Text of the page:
A computer is being taught to interpret human emotions based on lip pattern, according to research published in the International Journal of Artificial Intelligence and Soft Computing. The system could improve the way we interact with computers and perhaps allow disabled people to use computer-based communications devices, such as voice synthesizers, more effectively and more efficiently.
Karthigayan Muthukaruppanof Manipal International University in Selangor, Malaysia, and co-workers have developed a system using a genetic algorithm that gets better and better with each iteration to match irregular ellipse fitting equations to the shape of the human mouth displaying different emotions. They have used photos of individuals from South-East Asia and Japan to train a computer to recognize the six commonly accepted human emotions -- happiness, sadness, fear, angry, disgust, surprise -- and a neutral expression. The upper and lower lip is each analyzed as two separate ellipses by the algorithm.
"In recent years, there has been a growing interest in improving all aspects of interaction between humans and computers especially in the area of human emotion recognition by observing facial expression," the team explains. Earlier researchers have developed an understanding that allows emotion to be recreated by manipulating a representation of the human face on a computer screen. Such research is currently informing the development of more realistic animated actors and even the behavior of robots. However, the inverse process in which a computer recognizes the emotion behind a real human face is still a difficult problem to tackle.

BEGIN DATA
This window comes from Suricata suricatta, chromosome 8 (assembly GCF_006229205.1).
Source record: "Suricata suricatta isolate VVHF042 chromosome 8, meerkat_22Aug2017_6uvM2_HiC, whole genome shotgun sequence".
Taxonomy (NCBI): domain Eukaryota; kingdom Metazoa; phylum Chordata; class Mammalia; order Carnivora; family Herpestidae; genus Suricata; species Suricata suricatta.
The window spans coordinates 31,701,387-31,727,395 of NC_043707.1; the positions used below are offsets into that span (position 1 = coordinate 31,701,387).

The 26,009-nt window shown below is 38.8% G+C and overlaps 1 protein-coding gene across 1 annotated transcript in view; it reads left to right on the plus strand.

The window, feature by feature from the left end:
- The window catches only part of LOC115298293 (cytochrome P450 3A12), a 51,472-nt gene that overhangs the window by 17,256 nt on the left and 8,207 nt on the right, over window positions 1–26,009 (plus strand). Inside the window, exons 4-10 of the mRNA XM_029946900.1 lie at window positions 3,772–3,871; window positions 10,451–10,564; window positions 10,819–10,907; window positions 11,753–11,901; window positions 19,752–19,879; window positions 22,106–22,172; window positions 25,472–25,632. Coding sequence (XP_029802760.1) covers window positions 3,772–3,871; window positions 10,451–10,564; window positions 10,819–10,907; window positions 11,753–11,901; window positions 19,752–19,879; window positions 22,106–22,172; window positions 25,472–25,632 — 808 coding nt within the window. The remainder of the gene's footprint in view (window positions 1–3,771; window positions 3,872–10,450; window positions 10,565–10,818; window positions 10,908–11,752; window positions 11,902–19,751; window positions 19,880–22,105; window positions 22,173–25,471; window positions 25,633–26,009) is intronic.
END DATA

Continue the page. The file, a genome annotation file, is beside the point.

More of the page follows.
It is well known that many deeper emotions are betrayed by more than movements of the mouth. A genuine smile for instance involves flexing of muscles around the eyes and eyebrow movements are almost universally essential to the subconscious interpretation of a person's feelings. However, the lips remain a crucial part of the outward expression of emotion. The team's algorithm can successfully classify the seven emotions and a neutral expression described.
The researchers suggest that initial applications of such an emotion detector might be helping disabled patients lacking speech to interact more effectively with computer-based communication devices, for instance.
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